The providers are contradicting their existing standards, which have long outlawed bullying, hate speech and incitement to hatred and violence. They also often lack the human content moderators who would understand the context of such situations. Additionally, it is important to remember that while such binary decisions are a major human rights issue, they are not the only way to reduce security risks. Social media algorithms can also regulate the entire flow of posts. The decisions about which platforms add or increase friction are the most important ones when moderating content and the most important ones in high risk situations.
As Facebook has shown in the past in emergency situations, it can effectively limit the spread of malicious content that its systems predict is likely to violate the company’s community standards. The company can reduce toxic levels by turning the spread of flammable items down, thereby limiting spread and exposure. This method prevents borderline content and makes the platform a safer place. These methods are used temporarily at high-risk locations. Recent examples are risks related to civil unrest and uprisings in Myanmar, Ethiopia and Sri Lanka. The security risk is then not reduced by changing the rules on hate speech, but by reducing the virality of problematic content in personalized newsfeeds. This method addresses the main difference between online and offline hate speech – the ability to spread it quickly – when hate statements are shared, encouraged, repeated and included in the comment section, resulting in injury and crime in real life.
Further automation and content recognition technologies can be particularly helpful in the case of ethnic tensions with a high potential for escalation into a conflict. The problem remains that content is often highly context-dependent, which means that automation can fail or generate false positive results and lead to a direct or indirect violation of users’ rights to freedom of expression. The automation is still insufficient to understand and interpret the context associated with the post, the user’s intention, and the linguistic and sociological context of the post. The evaluation of hate speech is highly context-dependent. This poses a persistent problem for global platforms looking for scalable solutions. Hate speech is often not clear; it tries to play with words, forms and rules in order to escape the formalized language. On the other hand, if a qualified human check is not guaranteed, it can restrict legitimate bodies and lead to greater collateral damage, especially since the rules of enforcement are intransparent.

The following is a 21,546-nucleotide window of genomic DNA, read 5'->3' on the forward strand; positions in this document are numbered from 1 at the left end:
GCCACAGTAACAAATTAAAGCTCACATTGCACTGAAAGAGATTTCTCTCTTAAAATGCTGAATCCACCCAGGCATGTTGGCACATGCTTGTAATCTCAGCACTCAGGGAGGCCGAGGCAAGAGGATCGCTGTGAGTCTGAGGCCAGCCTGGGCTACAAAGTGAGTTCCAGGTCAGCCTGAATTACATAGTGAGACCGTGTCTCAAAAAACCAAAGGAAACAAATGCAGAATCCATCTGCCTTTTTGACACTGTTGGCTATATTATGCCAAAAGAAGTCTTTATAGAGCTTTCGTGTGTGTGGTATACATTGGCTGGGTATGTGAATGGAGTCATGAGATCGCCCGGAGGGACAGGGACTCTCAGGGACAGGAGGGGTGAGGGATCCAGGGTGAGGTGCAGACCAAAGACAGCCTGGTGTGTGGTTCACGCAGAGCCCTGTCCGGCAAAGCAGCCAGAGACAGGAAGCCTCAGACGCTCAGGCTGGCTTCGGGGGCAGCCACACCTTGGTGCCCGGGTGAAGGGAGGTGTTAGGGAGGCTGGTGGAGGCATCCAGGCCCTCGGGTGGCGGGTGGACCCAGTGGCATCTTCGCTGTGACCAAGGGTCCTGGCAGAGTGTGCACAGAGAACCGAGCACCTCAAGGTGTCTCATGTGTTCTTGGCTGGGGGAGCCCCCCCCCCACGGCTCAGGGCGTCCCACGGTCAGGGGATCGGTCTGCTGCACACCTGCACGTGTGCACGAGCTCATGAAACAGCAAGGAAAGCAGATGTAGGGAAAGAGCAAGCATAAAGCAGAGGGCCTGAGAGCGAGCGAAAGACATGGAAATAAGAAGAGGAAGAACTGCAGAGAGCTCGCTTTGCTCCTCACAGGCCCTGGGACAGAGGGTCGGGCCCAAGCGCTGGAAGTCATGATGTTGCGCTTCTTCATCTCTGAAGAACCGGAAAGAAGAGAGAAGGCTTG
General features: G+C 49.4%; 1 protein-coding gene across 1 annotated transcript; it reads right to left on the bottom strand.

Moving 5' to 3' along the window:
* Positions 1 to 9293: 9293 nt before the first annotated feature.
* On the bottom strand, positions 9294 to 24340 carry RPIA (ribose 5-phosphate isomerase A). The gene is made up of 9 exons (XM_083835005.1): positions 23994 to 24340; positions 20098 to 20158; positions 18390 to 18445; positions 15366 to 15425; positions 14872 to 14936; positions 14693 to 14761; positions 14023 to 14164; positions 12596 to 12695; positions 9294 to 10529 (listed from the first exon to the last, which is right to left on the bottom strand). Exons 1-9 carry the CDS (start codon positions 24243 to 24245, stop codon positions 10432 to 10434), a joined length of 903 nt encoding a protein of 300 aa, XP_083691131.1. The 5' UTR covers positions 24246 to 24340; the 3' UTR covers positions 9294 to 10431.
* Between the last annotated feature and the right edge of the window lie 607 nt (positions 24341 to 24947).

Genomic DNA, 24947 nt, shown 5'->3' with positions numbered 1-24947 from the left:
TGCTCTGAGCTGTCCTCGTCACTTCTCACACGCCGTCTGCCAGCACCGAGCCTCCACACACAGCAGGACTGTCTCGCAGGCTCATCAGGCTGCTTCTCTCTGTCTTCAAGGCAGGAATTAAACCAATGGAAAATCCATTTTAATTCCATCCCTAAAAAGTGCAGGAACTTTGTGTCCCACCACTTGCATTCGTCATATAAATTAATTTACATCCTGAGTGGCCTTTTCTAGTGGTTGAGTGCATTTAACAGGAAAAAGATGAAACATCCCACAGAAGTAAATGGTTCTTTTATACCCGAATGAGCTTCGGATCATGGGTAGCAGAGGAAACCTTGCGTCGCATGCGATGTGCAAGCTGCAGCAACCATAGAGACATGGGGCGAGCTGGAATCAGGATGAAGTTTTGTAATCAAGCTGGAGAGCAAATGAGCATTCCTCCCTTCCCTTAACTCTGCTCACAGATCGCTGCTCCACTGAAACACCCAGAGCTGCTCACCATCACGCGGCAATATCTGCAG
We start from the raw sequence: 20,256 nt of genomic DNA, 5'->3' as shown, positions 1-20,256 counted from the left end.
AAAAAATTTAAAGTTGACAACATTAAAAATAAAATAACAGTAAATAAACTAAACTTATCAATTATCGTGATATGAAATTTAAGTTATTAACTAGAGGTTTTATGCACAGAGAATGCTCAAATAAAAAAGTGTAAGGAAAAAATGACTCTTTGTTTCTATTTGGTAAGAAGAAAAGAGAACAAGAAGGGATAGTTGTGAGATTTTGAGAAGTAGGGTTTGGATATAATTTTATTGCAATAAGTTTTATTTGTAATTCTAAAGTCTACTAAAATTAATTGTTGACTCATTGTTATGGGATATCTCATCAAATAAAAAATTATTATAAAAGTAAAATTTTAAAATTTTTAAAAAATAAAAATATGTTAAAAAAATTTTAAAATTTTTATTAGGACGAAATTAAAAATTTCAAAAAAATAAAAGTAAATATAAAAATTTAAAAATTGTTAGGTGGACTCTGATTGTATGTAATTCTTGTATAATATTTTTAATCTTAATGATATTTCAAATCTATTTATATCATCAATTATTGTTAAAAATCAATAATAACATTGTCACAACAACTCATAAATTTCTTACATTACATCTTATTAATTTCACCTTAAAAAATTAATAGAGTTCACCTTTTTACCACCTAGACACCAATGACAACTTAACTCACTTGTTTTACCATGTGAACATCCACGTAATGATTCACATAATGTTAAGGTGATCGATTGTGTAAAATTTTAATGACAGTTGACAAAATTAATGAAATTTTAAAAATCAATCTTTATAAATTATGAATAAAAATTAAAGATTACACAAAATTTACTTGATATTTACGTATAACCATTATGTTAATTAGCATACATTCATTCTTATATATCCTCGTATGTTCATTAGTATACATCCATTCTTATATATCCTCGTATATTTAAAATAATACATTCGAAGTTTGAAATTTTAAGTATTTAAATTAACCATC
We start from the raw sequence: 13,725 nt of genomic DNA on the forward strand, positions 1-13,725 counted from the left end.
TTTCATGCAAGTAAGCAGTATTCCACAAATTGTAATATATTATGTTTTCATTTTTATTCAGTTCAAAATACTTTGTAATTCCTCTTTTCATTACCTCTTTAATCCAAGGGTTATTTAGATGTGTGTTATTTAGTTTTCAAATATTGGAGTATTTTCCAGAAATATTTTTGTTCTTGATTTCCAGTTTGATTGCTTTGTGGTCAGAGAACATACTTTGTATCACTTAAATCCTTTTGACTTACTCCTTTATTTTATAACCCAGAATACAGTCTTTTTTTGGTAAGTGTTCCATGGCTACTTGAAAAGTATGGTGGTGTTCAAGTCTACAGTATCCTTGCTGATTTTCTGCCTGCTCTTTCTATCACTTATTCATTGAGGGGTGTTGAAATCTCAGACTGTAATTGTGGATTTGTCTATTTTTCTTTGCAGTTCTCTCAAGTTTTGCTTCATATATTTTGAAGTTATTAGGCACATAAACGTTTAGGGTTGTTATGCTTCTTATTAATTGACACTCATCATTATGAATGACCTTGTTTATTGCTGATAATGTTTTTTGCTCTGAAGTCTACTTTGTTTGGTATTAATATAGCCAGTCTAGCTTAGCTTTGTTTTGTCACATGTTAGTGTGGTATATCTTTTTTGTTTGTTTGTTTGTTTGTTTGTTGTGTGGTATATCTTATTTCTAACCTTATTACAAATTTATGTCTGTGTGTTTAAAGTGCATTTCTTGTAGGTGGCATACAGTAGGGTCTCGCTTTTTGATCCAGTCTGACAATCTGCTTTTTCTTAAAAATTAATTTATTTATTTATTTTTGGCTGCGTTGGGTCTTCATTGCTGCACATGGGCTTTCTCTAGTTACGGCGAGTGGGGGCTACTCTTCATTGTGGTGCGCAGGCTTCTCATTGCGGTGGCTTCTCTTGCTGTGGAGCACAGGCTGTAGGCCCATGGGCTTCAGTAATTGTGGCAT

These approaches are unlikely to work in isolation and must be designed to work together. In addition, the responsibility for preventing hate crimes also rests on states. While hate speech laws and norms vary around the world, content inciting civil unrest or criminal offense may be considered a deliberate act of incitement to racial hatred and is illegal in many countries. What is missing, however, are precise legal definitions and mechanisms to effectively monitor their implementation, which, coupled with victims’ low level of trust in the police, leads to a high level of under-reporting of such cases. What is also missing is specialization and local capacities in the criminal justice systems – with law enforcement officers and public prosecutors. Authorities should invest in building their capacity and confidence to protect individuals and communities from harm, including by drawing on the experiences of victims and civil society organizations who have documented hate online and translated it into real-life incidents.
In addition to the challenges of the legislation and its applicability, there are also practical difficulties in removing hateful material. Once the content is posted on the internet, it is shared across multiple accounts and platforms, which makes it problematic to completely remove all of the content. Cooperation between companies and governments remains limited for the time being, split over questions about effective approaches to moderating content and the corresponding regulation.
The way forward
Current methods of content moderation are unsustainable. The standards need to be viewed in terms of the communities they affect, especially in cases of marginalized and vulnerable communities in high risk environments. Both platforms and states should ensure a meaningful participation of the target persons and their perspectives in the development and advice on the creation of standards and their implementation.
To support this process, we need more transparent processes and more efficient data collection. Disaggregated data is needed to understand the extent and impact of persistent hate speech on communities. The platforms that exert global influence must begin with moderation in the local context. They need to take proactive action, adding much-needed context and resources to the way they operate, monitor, and enforce their standards. Appropriate moderation of content must enable a more security-sensitive and risk-averse online environment.
Social media content that causes offline harm is not limited to Roma in Europe. It’s a global problem. While the people who suffer most from hate speech are the ones who are attacked, hate speech divides societies and increases the general level of aggression and insecurity for all. Less hate speech online means more security and more resilient societies. Platforms shouldn’t wait for the damage to be done to respond.